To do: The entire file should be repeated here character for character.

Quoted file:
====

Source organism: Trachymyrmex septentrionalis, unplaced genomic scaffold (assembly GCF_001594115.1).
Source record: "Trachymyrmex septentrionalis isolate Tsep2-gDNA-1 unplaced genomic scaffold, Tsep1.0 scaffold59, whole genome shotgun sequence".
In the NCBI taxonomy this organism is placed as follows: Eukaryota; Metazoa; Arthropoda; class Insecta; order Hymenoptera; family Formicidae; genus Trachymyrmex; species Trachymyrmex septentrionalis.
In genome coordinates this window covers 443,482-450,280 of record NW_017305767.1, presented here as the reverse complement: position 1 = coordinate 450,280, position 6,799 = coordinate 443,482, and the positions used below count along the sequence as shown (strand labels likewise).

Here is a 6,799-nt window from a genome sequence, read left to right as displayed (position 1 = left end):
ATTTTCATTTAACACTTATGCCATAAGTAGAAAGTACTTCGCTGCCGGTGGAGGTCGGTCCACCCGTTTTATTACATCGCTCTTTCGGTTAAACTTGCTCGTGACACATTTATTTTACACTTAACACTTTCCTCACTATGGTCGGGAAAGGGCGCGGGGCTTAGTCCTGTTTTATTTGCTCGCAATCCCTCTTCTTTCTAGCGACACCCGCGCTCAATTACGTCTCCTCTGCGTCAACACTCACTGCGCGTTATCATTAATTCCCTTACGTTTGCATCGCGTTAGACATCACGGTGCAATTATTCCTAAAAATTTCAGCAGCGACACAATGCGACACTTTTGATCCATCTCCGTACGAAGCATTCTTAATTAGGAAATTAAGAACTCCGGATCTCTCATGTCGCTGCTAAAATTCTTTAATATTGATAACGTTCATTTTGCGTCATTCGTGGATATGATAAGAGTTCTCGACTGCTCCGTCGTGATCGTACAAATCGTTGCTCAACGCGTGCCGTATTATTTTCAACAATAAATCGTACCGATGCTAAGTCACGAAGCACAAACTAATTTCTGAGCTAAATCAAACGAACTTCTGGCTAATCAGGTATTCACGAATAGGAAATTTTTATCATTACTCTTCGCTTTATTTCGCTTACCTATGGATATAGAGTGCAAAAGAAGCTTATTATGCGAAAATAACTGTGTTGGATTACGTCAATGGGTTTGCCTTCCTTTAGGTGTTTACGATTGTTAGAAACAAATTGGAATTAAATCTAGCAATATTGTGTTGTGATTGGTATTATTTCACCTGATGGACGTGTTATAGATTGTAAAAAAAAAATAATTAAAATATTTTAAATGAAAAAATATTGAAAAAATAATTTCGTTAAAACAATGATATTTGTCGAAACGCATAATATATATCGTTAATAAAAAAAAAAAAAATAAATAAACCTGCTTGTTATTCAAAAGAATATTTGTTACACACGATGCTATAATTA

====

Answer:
Source organism: Trachymyrmex septentrionalis, unplaced genomic scaffold (assembly GCF_001594115.1).
Source record: "Trachymyrmex septentrionalis isolate Tsep2-gDNA-1 unplaced genomic scaffold, Tsep1.0 scaffold59, whole genome shotgun sequence".
In the NCBI taxonomy this organism is placed as follows: Eukaryota; Metazoa; Arthropoda; class Insecta; order Hymenoptera; family Formicidae; genus Trachymyrmex; species Trachymyrmex septentrionalis.
In genome coordinates this window covers 443,482-450,280 of record NW_017305767.1, presented here as the reverse complement: position 1 = coordinate 450,280, position 6,799 = coordinate 443,482, and the positions used below count along the sequence as shown (strand labels likewise).

Here is a 6,799-nt window from a genome sequence, read left to right as displayed (position 1 = left end):
ATTTTCATTTAACACTTATGCCATAAGTAGAAAGTACTTCGCTGCCGGTGGAGGTCGGTCCACCCGTTTTATTACATCGCTCTTTCGGTTAAACTTGCTCGTGACACATTTATTTTACACTTAACACTTTCCTCACTATGGTCGGGAAAGGGCGCGGGGCTTAGTCCTGTTTTATTTGCTCGCAATCCCTCTTCTTTCTAGCGACACCCGCGCTCAATTACGTCTCCTCTGCGTCAACACTCACTGCGCGTTATCATTAATTCCCTTACGTTTGCATCGCGTTAGACATCACGGTGCAATTATTCCTAAAAATTTCAGCAGCGACACAATGCGACACTTTTGATCCATCTCCGTACGAAGCATTCTTAATTAGGAAATTAAGAACTCCGGATCTCTCATGTCGCTGCTAAAATTCTTTAATATTGATAACGTTCATTTTGCGTCATTCGTGGATATGATAAGAGTTCTCGACTGCTCCGTCGTGATCGTACAAATCGTTGCTCAACGCGTGCCGTATTATTTTCAACAATAAATCGTACCGATGCTAAGTCACGAAGCACAAACTAATTTCTGAGCTAAATCAAACGAACTTCTGGCTAATCAGGTATTCACGAATAGGAAATTTTTATCATTACTCTTCGCTTTATTTCGCTTACCTATGGATATAGAGTGCAAAAGAAGCTTATTATGCGAAAATAACTGTGTTGGATTACGTCAATGGGTTTGCCTTCCTTTAGGTGTTTACGATTGTTAGAAACAAATTGGAATTAAATCTAGCAATATTGTGTTGTGATTGGTATTATTTCACCTGATGGACGTGTTATAGATTGTAAAAAAAAAATAATTAAAATATTTTAAATGAAAAAATATTGAAAAAATAATTTCGTTAAAACAATGATATTTGTCGAAACGCATAATATATATCGTTAATAAAAAAAAAAAAAATAAATAAACCTGCTTGTTATTCAAAAGAATATTTGTTACACACGATGCTATAATTA